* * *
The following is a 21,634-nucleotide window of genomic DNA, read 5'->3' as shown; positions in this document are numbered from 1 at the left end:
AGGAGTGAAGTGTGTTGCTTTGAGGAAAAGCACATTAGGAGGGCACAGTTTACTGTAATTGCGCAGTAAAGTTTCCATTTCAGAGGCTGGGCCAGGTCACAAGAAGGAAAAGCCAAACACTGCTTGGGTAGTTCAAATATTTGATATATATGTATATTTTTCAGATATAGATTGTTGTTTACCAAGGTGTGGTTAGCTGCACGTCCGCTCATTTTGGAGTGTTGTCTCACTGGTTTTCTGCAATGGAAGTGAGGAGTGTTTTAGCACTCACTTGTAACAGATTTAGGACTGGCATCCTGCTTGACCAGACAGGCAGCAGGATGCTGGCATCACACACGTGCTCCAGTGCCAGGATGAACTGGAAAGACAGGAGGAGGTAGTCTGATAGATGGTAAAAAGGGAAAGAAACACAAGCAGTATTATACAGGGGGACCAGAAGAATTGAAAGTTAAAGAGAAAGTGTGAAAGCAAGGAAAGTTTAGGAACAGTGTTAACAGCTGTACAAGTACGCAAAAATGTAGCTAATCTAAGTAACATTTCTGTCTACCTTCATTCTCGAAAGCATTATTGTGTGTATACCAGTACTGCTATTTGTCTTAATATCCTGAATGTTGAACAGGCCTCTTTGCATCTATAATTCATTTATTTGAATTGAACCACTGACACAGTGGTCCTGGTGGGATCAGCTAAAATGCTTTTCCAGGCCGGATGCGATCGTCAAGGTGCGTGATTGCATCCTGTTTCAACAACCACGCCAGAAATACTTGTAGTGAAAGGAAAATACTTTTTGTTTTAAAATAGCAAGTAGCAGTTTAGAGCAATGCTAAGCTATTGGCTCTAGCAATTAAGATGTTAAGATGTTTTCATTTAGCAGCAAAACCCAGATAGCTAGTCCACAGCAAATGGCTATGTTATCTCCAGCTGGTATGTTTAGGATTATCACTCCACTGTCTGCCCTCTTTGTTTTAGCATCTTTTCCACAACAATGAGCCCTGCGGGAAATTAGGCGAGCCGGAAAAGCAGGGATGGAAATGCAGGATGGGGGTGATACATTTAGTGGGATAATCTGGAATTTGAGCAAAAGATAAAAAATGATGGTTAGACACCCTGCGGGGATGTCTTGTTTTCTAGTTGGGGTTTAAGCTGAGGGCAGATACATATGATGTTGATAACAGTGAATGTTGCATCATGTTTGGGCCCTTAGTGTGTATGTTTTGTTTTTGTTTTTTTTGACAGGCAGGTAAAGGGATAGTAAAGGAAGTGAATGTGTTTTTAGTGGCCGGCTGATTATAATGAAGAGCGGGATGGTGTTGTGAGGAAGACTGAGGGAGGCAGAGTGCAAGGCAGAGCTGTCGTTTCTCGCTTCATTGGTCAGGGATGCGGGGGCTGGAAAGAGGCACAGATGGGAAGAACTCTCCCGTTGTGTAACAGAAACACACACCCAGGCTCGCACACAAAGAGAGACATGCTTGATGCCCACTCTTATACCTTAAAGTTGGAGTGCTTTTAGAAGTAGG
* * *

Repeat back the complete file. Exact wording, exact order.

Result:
The following is a 21,634-nucleotide window of genomic DNA, read 5'->3' as shown; positions in this document are numbered from 1 at the left end:
AGGAGTGAAGTGTGTTGCTTTGAGGAAAAGCACATTAGGAGGGCACAGTTTACTGTAATTGCGCAGTAAAGTTTCCATTTCAGAGGCTGGGCCAGGTCACAAGAAGGAAAAGCCAAACACTGCTTGGGTAGTTCAAATATTTGATATATATGTATATTTTTCAGATATAGATTGTTGTTTACCAAGGTGTGGTTAGCTGCACGTCCGCTCATTTTGGAGTGTTGTCTCACTGGTTTTCTGCAATGGAAGTGAGGAGTGTTTTAGCACTCACTTGTAACAGATTTAGGACTGGCATCCTGCTTGACCAGACAGGCAGCAGGATGCTGGCATCACACACGTGCTCCAGTGCCAGGATGAACTGGAAAGACAGGAGGAGGTAGTCTGATAGATGGTAAAAAGGGAAAGAAACACAAGCAGTATTATACAGGGGGACCAGAAGAATTGAAAGTTAAAGAGAAAGTGTGAAAGCAAGGAAAGTTTAGGAACAGTGTTAACAGCTGTACAAGTACGCAAAAATGTAGCTAATCTAAGTAACATTTCTGTCTACCTTCATTCTCGAAAGCATTATTGTGTGTATACCAGTACTGCTATTTGTCTTAATATCCTGAATGTTGAACAGGCCTCTTTGCATCTATAATTCATTTATTTGAATTGAACCACTGACACAGTGGTCCTGGTGGGATCAGCTAAAATGCTTTTCCAGGCCGGATGCGATCGTCAAGGTGCGTGATTGCATCCTGTTTCAACAACCACGCCAGAAATACTTGTAGTGAAAGGAAAATACTTTTTGTTTTAAAATAGCAAGTAGCAGTTTAGAGCAATGCTAAGCTATTGGCTCTAGCAATTAAGATGTTAAGATGTTTTCATTTAGCAGCAAAACCCAGATAGCTAGTCCACAGCAAATGGCTATGTTATCTCCAGCTGGTATGTTTAGGATTATCACTCCACTGTCTGCCCTCTTTGTTTTAGCATCTTTTCCACAACAATGAGCCCTGCGGGAAATTAGGCGAGCCGGAAAAGCAGGGATGGAAATGCAGGATGGGGGTGATACATTTAGTGGGATAATCTGGAATTTGAGCAAAAGATAAAAAATGATGGTTAGACACCCTGCGGGGATGTCTTGTTTTCTAGTTGGGGTTTAAGCTGAGGGCAGATACATATGATGTTGATAACAGTGAATGTTGCATCATGTTTGGGCCCTTAGTGTGTATGTTTTGTTTTTGTTTTTTTTGACAGGCAGGTAAAGGGATAGTAAAGGAAGTGAATGTGTTTTTAGTGGCCGGCTGATTATAATGAAGAGCGGGATGGTGTTGTGAGGAAGACTGAGGGAGGCAGAGTGCAAGGCAGAGCTGTCGTTTCTCGCTTCATTGGTCAGGGATGCGGGGGCTGGAAAGAGGCACAGATGGGAAGAACTCTCCCGTTGTGTAACAGAAACACACACCCAGGCTCGCACACAAAGAGAGACATGCTTGATGCCCACTCTTATACCTTAAAGTTGGAGTGCTTTTAGAAGTAGG